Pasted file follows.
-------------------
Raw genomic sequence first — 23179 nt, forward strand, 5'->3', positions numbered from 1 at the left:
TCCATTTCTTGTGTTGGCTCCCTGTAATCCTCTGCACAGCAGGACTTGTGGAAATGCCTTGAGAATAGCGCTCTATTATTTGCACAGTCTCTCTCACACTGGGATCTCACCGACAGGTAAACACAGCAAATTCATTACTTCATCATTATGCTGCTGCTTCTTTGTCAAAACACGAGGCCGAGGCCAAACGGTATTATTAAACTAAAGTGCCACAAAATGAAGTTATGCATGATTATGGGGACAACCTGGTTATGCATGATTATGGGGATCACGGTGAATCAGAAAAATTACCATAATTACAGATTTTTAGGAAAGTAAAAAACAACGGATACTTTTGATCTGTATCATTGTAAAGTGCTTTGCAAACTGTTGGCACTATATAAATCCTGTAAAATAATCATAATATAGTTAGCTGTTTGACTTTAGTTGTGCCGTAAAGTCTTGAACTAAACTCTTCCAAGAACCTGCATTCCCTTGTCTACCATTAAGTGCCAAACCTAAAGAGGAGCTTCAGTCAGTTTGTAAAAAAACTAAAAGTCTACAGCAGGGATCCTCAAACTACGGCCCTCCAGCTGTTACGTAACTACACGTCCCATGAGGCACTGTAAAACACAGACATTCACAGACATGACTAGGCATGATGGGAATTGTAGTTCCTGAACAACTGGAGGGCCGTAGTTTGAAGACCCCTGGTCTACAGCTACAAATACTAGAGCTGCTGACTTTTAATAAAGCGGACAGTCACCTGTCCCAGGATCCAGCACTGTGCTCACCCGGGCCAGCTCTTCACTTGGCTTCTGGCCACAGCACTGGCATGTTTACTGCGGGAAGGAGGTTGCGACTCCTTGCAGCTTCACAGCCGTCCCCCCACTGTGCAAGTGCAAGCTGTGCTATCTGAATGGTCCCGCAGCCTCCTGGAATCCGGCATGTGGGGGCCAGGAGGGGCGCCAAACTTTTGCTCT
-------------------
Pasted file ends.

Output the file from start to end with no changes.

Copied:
Raw genomic sequence first — 23179 nt, forward strand, 5'->3', positions numbered from 1 at the left:
TCCATTTCTTGTGTTGGCTCCCTGTAATCCTCTGCACAGCAGGACTTGTGGAAATGCCTTGAGAATAGCGCTCTATTATTTGCACAGTCTCTCTCACACTGGGATCTCACCGACAGGTAAACACAGCAAATTCATTACTTCATCATTATGCTGCTGCTTCTTTGTCAAAACACGAGGCCGAGGCCAAACGGTATTATTAAACTAAAGTGCCACAAAATGAAGTTATGCATGATTATGGGGACAACCTGGTTATGCATGATTATGGGGATCACGGTGAATCAGAAAAATTACCATAATTACAGATTTTTAGGAAAGTAAAAAACAACGGATACTTTTGATCTGTATCATTGTAAAGTGCTTTGCAAACTGTTGGCACTATATAAATCCTGTAAAATAATCATAATATAGTTAGCTGTTTGACTTTAGTTGTGCCGTAAAGTCTTGAACTAAACTCTTCCAAGAACCTGCATTCCCTTGTCTACCATTAAGTGCCAAACCTAAAGAGGAGCTTCAGTCAGTTTGTAAAAAAACTAAAAGTCTACAGCAGGGATCCTCAAACTACGGCCCTCCAGCTGTTACGTAACTACACGTCCCATGAGGCACTGTAAAACACAGACATTCACAGACATGACTAGGCATGATGGGAATTGTAGTTCCTGAACAACTGGAGGGCCGTAGTTTGAAGACCCCTGGTCTACAGCTACAAATACTAGAGCTGCTGACTTTTAATAAAGCGGACAGTCACCTGTCCCAGGATCCAGCACTGTGCTCACCCGGGCCAGCTCTTCACTTGGCTTCTGGCCACAGCACTGGCATGTTTACTGCGGGAAGGAGGTTGCGACTCCTTGCAGCTTCACAGCCGTCCCCCCACTGTGCAAGTGCAAGCTGTGCTATCTGAATGGTCCCGCAGCCTCCTGGAATCCGGCATGTGGGGGCCAGGAGGGGCGCCAAACTTTTGCTCT